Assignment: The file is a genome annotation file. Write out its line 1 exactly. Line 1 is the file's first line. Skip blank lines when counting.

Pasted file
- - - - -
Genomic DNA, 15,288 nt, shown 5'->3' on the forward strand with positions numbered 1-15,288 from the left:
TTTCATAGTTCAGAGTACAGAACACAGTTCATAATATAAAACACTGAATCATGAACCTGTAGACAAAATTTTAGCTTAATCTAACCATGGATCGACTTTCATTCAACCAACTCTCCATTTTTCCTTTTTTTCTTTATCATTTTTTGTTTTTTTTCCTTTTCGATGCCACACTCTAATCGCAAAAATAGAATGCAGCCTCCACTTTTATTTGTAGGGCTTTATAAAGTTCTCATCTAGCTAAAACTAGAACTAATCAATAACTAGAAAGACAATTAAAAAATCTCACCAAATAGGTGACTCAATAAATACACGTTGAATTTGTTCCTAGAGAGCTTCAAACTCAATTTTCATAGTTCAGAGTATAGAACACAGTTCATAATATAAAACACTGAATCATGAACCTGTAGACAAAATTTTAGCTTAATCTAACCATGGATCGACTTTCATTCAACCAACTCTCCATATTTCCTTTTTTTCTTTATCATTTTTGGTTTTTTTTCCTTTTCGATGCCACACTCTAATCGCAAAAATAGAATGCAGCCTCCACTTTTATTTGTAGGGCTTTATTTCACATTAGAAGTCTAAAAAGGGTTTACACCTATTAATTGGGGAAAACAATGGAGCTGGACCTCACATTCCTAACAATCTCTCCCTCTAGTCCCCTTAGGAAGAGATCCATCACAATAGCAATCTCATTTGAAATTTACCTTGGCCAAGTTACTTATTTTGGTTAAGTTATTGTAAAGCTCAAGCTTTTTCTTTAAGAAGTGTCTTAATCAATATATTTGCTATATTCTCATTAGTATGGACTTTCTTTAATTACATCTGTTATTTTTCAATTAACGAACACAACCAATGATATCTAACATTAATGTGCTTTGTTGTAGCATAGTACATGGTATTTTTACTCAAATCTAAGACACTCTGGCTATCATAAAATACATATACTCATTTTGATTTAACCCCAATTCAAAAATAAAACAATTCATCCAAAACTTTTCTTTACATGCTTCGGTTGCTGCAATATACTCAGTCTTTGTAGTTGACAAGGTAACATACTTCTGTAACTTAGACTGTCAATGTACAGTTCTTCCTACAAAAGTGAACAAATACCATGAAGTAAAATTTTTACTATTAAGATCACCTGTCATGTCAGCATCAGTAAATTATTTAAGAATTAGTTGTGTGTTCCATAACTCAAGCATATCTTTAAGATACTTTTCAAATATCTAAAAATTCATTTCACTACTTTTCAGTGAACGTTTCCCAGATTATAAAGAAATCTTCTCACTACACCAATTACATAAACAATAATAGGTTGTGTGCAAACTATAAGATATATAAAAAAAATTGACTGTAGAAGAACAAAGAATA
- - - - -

Genomic DNA, 15,288 nt, shown 5'->3' on the forward strand with positions numbered 1-15,288 from the left: